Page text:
Cystic Fibrosis

Cystic Fibrosis


  • Cystic fibrosis is a life-threatening genetic disorder primarily impacting the lungs and digestive system.
  • It is caused by a mutation in the CFTR (Cystic Fibrosis Transmembrane Conductance Regulator) gene.
  • The disorder is autosomal recessive, meaning an individual must inherit two copies of the faulty CFTR gene – one from each parent – to develop the condition.


  • Symptoms include a persistent cough, frequent lung infections, inability to gain weight, and salty-tasting skin.
  • These are caused by a malfunction of the transmembrane proteins responsible for the transport of chloride ions.

CFTR Gene and Protein

  • The CFTR gene provides instructions for the CFTR protein, which acts as a channel for the transport of chloride ions across cell membranes.
  • A mutation in the CFTR gene disrupts this ion transport, leading to thick, sticky mucus in various organs.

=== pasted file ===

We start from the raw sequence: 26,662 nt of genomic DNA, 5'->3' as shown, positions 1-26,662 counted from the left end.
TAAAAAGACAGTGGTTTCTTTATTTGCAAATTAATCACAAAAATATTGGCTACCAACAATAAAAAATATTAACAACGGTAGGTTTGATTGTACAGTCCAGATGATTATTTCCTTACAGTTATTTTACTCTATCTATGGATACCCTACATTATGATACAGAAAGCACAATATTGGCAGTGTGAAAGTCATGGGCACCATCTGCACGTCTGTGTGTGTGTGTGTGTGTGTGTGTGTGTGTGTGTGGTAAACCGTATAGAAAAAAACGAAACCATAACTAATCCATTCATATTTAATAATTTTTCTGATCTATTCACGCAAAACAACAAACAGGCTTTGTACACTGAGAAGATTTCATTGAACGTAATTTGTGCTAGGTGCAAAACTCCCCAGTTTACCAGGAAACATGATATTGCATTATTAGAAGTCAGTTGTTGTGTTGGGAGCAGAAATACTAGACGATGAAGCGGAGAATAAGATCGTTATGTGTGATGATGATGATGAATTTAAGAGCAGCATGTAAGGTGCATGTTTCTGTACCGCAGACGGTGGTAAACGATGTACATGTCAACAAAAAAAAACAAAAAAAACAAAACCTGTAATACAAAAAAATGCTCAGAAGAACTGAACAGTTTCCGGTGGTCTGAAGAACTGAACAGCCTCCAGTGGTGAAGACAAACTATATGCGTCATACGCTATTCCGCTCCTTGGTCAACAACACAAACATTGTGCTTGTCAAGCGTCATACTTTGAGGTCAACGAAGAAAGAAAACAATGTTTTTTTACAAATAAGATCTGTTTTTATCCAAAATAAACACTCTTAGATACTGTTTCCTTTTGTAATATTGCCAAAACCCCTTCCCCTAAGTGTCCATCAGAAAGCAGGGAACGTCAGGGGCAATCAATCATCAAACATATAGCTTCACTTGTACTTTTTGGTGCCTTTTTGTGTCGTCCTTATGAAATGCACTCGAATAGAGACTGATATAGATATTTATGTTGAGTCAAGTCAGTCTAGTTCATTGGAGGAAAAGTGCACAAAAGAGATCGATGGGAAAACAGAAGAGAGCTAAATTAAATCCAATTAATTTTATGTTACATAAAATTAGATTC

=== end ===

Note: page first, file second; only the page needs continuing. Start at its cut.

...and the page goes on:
Genetic Mutation

  • The most common mutation leading to cystic fibrosis is the delta F508 deletion (ΔF508), which removes a vital amino acid from the CFTR protein.
  • This disrupts protein folding, leading to its degradation and a lack of functioning CFTR channels on the cell surface.

Diagnosis and Management

  • Sweat tests and genetic screening are commonly used to diagnose cystic fibrosis.
  • Management techniques include physiotherapy to clear the lungs, medication to thin mucus, and dietary supplements to combat malnutrition.
  • Lung transplants may become necessary in severe cases.

Genetic Implications

  • Carriers of the cystic fibrosis gene mutation are generally healthy but can pass the faulty gene onto their offspring.
  • Couples with a family history of cystic fibrosis may seek genetic counselling to understand the potential risks to any future children.

Research and Future Directions

  • Researchers are exploring gene therapy as a method of correcting the defective CFTR gene in people with cystic fibrosis.
  • Drugs designed to improve the function of the mutated protein (CFTR modulators) hold promise for improving the quality of life for individuals with cystic fibrosis.